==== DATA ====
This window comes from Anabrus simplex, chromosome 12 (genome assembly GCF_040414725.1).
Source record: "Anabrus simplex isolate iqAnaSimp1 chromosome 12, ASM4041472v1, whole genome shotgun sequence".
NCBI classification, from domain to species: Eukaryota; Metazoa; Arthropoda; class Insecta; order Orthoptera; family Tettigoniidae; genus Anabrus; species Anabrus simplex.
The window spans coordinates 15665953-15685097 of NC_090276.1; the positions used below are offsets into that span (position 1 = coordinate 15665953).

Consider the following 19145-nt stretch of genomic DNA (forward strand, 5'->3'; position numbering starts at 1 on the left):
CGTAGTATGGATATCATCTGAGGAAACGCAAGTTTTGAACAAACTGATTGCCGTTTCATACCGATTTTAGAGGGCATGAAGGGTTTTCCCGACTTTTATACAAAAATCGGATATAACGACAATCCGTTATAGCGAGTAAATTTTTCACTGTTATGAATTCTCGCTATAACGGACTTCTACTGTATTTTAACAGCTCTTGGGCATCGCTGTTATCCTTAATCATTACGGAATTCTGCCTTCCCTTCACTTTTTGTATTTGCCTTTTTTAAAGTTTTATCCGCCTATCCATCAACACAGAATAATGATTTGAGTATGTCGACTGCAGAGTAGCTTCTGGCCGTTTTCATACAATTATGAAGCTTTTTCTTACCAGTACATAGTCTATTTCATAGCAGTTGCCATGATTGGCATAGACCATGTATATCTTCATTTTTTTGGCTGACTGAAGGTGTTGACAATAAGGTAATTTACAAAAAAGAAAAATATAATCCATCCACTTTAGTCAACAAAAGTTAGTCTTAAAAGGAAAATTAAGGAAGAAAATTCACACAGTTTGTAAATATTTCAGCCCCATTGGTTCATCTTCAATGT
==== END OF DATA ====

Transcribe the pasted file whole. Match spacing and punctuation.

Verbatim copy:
This window comes from Anabrus simplex, chromosome 12 (genome assembly GCF_040414725.1).
Source record: "Anabrus simplex isolate iqAnaSimp1 chromosome 12, ASM4041472v1, whole genome shotgun sequence".
NCBI classification, from domain to species: Eukaryota; Metazoa; Arthropoda; class Insecta; order Orthoptera; family Tettigoniidae; genus Anabrus; species Anabrus simplex.
The window spans coordinates 15665953-15685097 of NC_090276.1; the positions used below are offsets into that span (position 1 = coordinate 15665953).

Consider the following 19145-nt stretch of genomic DNA (forward strand, 5'->3'; position numbering starts at 1 on the left):
CGTAGTATGGATATCATCTGAGGAAACGCAAGTTTTGAACAAACTGATTGCCGTTTCATACCGATTTTAGAGGGCATGAAGGGTTTTCCCGACTTTTATACAAAAATCGGATATAACGACAATCCGTTATAGCGAGTAAATTTTTCACTGTTATGAATTCTCGCTATAACGGACTTCTACTGTATTTTAACAGCTCTTGGGCATCGCTGTTATCCTTAATCATTACGGAATTCTGCCTTCCCTTCACTTTTTGTATTTGCCTTTTTTAAAGTTTTATCCGCCTATCCATCAACACAGAATAATGATTTGAGTATGTCGACTGCAGAGTAGCTTCTGGCCGTTTTCATACAATTATGAAGCTTTTTCTTACCAGTACATAGTCTATTTCATAGCAGTTGCCATGATTGGCATAGACCATGTATATCTTCATTTTTTTGGCTGACTGAAGGTGTTGACAATAAGGTAATTTACAAAAAAGAAAAATATAATCCATCCACTTTAGTCAACAAAAGTTAGTCTTAAAAGGAAAATTAAGGAAGAAAATTCACACAGTTTGTAAATATTTCAGCCCCATTGGTTCATCTTCAATGT